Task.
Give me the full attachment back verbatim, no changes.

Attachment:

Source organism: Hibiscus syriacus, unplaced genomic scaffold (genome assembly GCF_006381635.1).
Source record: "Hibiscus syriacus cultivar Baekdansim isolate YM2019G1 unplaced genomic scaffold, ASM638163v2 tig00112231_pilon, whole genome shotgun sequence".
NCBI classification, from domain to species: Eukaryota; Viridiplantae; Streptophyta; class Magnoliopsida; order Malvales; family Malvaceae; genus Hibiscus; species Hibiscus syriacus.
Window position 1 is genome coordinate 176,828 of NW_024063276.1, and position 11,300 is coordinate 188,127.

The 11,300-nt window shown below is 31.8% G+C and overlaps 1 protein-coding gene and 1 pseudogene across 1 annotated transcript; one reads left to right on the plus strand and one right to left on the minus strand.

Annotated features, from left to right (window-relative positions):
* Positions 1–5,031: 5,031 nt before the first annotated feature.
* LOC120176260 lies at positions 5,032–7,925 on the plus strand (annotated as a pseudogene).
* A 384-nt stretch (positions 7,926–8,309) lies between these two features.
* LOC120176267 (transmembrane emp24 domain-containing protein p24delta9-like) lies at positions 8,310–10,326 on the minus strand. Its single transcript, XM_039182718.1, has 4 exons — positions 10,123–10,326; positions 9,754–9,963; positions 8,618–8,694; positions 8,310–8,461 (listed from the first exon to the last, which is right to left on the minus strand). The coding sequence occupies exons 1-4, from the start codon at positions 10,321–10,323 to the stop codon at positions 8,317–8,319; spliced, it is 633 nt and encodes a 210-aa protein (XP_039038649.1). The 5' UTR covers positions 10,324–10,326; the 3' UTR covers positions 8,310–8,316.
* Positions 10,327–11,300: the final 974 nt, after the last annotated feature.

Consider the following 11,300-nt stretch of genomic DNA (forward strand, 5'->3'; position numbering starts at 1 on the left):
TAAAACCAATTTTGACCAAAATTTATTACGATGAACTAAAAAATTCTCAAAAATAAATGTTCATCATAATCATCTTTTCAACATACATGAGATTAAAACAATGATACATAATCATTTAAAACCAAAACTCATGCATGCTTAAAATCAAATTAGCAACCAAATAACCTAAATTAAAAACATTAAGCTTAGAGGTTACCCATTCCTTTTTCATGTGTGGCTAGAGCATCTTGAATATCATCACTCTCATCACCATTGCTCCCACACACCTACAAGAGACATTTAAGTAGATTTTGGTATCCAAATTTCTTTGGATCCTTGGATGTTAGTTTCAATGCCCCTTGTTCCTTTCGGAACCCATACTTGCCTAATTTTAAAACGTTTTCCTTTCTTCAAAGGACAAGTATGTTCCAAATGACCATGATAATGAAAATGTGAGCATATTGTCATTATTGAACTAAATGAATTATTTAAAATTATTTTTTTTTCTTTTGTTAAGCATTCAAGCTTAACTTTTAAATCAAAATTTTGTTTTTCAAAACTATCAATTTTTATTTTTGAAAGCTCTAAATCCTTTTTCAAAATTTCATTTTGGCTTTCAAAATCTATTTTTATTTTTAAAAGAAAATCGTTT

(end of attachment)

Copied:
Source organism: Hibiscus syriacus, unplaced genomic scaffold (genome assembly GCF_006381635.1).
Source record: "Hibiscus syriacus cultivar Baekdansim isolate YM2019G1 unplaced genomic scaffold, ASM638163v2 tig00112231_pilon, whole genome shotgun sequence".
NCBI classification, from domain to species: Eukaryota; Viridiplantae; Streptophyta; class Magnoliopsida; order Malvales; family Malvaceae; genus Hibiscus; species Hibiscus syriacus.
Window position 1 is genome coordinate 176,828 of NW_024063276.1, and position 11,300 is coordinate 188,127.

The 11,300-nt window shown below is 31.8% G+C and overlaps 1 protein-coding gene and 1 pseudogene across 1 annotated transcript; one reads left to right on the plus strand and one right to left on the minus strand.

Annotated features, from left to right (window-relative positions):
* Positions 1–5,031: 5,031 nt before the first annotated feature.
* LOC120176260 lies at positions 5,032–7,925 on the plus strand (annotated as a pseudogene).
* A 384-nt stretch (positions 7,926–8,309) lies between these two features.
* LOC120176267 (transmembrane emp24 domain-containing protein p24delta9-like) lies at positions 8,310–10,326 on the minus strand. Its single transcript, XM_039182718.1, has 4 exons — positions 10,123–10,326; positions 9,754–9,963; positions 8,618–8,694; positions 8,310–8,461 (listed from the first exon to the last, which is right to left on the minus strand). The coding sequence occupies exons 1-4, from the start codon at positions 10,321–10,323 to the stop codon at positions 8,317–8,319; spliced, it is 633 nt and encodes a 210-aa protein (XP_039038649.1). The 5' UTR covers positions 10,324–10,326; the 3' UTR covers positions 8,310–8,316.
* Positions 10,327–11,300: the final 974 nt, after the last annotated feature.

Consider the following 11,300-nt stretch of genomic DNA (forward strand, 5'->3'; position numbering starts at 1 on the left):
TAAAACCAATTTTGACCAAAATTTATTACGATGAACTAAAAAATTCTCAAAAATAAATGTTCATCATAATCATCTTTTCAACATACATGAGATTAAAACAATGATACATAATCATTTAAAACCAAAACTCATGCATGCTTAAAATCAAATTAGCAACCAAATAACCTAAATTAAAAACATTAAGCTTAGAGGTTACCCATTCCTTTTTCATGTGTGGCTAGAGCATCTTGAATATCATCACTCTCATCACCATTGCTCCCACACACCTACAAGAGACATTTAAGTAGATTTTGGTATCCAAATTTCTTTGGATCCTTGGATGTTAGTTTCAATGCCCCTTGTTCCTTTCGGAACCCATACTTGCCTAATTTTAAAACGTTTTCCTTTCTTCAAAGGACAAGTATGTTCCAAATGACCATGATAATGAAAATGTGAGCATATTGTCATTATTGAACTAAATGAATTATTTAAAATTATTTTTTTTTCTTTTGTTAAGCATTCAAGCTTAACTTTTAAATCAAAATTTTGTTTTTCAAAACTATCAATTTTTATTTTTGAAAGCTCTAAATCCTTTTTCAAAATTTCATTTTGGCTTTCAAAATCTATTTTTATTTTTAAAAGAAAATCGTTT